12 The following extract is a fair specimen of the prevailing sentiment, at the time of the assembling of the "Hartford Convention," of the South--including South Carolina-on the subject of Secession:
"No man, no association of men, no State or set of States, has a right to withdraw itself from this Union, of its own account. The same power that knit us together can unknit. The same
formality which formed the links of the Union is necessary to dissolve it. The majority of the States which formed the Union must consent to the withdrawal of any branch of it. Until that consent has been obtained, any attempt to dissolve the Union, or distract the efficacy of its laws, is TREASON—treason to all intents and purposes." --Richmond Enquirer, November 1, 1814.
13 Debate on Foot's resolutions, January 26, 1830.
MR. WEBSTER ON NULLIFICATION.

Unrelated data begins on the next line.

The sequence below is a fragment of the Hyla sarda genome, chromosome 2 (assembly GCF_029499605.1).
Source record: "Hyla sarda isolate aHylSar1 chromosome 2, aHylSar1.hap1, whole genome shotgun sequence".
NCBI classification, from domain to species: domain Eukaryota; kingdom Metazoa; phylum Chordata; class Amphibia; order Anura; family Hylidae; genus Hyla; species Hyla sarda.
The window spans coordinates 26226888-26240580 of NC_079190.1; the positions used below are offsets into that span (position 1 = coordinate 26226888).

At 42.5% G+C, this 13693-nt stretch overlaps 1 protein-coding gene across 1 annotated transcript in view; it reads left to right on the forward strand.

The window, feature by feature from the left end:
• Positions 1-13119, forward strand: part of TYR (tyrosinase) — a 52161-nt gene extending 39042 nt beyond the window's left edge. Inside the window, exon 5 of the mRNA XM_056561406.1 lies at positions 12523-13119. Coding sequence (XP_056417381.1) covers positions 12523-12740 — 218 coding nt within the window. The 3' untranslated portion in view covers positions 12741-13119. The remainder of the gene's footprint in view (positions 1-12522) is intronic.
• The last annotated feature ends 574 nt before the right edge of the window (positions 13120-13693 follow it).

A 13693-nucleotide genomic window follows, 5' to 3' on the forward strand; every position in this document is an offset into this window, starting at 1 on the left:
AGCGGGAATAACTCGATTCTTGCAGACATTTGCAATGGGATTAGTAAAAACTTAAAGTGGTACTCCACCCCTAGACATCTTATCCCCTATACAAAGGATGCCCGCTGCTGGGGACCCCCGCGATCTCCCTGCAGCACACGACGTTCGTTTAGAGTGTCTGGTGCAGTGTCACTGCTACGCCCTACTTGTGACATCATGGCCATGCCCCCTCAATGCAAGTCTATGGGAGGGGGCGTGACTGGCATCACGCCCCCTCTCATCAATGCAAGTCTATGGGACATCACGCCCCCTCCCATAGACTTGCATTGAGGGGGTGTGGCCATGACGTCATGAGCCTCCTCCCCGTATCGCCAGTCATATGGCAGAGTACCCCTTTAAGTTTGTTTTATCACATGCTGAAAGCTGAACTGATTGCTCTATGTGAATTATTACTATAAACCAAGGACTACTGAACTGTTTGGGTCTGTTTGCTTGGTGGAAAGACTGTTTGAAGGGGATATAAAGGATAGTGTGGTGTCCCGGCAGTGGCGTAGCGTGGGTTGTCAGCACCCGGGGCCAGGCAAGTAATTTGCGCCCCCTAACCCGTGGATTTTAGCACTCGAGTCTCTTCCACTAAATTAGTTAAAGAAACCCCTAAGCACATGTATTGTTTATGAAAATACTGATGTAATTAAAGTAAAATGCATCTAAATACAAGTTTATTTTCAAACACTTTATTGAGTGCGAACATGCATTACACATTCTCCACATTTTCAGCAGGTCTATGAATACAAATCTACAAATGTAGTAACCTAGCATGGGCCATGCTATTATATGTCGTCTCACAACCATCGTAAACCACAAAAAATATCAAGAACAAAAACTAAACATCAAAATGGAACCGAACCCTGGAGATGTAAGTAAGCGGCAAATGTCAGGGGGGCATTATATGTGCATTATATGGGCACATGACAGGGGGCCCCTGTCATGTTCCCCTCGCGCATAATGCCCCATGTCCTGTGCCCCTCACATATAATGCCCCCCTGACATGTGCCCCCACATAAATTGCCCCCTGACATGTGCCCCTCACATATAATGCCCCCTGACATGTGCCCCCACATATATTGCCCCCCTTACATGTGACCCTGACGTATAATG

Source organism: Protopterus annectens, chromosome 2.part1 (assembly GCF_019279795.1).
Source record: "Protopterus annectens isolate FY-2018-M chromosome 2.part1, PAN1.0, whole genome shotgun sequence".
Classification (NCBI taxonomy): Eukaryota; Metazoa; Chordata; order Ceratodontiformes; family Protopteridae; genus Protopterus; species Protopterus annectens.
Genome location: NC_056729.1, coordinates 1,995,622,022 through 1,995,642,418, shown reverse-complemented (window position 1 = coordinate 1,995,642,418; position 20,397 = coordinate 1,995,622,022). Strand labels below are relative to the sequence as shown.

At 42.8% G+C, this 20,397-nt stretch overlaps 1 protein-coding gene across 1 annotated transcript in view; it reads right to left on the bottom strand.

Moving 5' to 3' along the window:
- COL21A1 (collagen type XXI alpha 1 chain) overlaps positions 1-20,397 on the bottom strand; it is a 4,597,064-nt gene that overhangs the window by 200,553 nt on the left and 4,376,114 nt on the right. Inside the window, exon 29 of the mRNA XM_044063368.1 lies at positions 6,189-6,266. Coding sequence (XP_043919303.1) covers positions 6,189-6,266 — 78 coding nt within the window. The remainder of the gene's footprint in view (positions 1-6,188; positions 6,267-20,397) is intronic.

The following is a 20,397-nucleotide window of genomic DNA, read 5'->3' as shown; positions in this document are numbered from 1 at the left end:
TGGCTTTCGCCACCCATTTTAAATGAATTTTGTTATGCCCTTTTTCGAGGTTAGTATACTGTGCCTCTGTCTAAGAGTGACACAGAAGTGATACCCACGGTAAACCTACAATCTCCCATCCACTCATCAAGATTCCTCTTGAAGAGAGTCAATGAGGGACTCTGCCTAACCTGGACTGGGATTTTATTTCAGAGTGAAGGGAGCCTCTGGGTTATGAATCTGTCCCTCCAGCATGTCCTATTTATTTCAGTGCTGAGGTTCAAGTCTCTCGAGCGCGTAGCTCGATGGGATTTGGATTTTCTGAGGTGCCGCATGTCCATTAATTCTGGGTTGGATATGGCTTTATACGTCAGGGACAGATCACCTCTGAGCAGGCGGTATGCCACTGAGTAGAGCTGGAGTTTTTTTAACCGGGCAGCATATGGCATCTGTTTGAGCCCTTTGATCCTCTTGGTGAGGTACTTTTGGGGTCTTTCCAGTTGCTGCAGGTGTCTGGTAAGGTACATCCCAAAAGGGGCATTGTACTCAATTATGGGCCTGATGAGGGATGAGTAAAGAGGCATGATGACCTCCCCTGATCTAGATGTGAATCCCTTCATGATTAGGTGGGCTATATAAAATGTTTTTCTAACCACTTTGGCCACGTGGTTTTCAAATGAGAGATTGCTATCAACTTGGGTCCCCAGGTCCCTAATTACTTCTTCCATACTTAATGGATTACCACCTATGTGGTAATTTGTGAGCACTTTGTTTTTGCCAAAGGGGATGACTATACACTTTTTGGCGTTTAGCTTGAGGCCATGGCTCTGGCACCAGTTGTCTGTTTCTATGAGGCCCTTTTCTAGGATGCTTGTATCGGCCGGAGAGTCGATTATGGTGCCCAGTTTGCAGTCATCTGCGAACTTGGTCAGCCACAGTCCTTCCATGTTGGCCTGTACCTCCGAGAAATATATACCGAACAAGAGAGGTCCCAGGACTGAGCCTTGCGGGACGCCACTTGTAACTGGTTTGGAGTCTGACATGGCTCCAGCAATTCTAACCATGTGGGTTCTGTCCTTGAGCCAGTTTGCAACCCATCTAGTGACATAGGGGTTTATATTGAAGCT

warin affirmative of South Carolina a plain, struction. The Constitution declares that, downright, Pennsylvania negative. South the laws of Congress passed in pursuance of Carolina, to show the strength and unity of the Constitution shall be the supreme law of her opinion, brings her assembly to a una- the land. No construction is necessary nimity, within seven voices; Pennsylvania, here. It declares also, with equal plainness not to be outdone in this respect any more and precision, that the judicial power of the than in others, reduces her dissentient frac- United States shall extend to every case aristion to a single vote. Now, Sir, again I ask ing under the laws of Congress. This needs the gentleman, What is to be done? Are no construction. Here is a law, then, which these States both right? If not, which is in is declared to be supreme; and here is a the wrong? or, rather, which has the best power established, which is to interpret that right to decide? And if he, and if I, are not law. Now, Sir, how has the gentleman met to know what the Constitution means, and this? Suppose the Constitution to be a what it is, till those two State Legislatures, compact, yet here are its terms; and how and the twenty-two others, shall agree in its does the gentleman get rid of them? He construction, what have we sworn to when cannot argue the seal of the bond, nor the we have sworn to maintain it? I was forci- words out of the instrument. Here they bly struck, Sir, with one reflection, as the are ; what answer does he give to them? gentleman went on in his speech. He None in the world, Sir, except, that the quoted Mr. Madison's resolutions14 to prove effect of this would be to place the States in that a State may interfere, in a case of a condition of inferiority; and that it results deliberate, palpable, and dangerous exercise from the very nature of things, there being of a power not granted. The honorable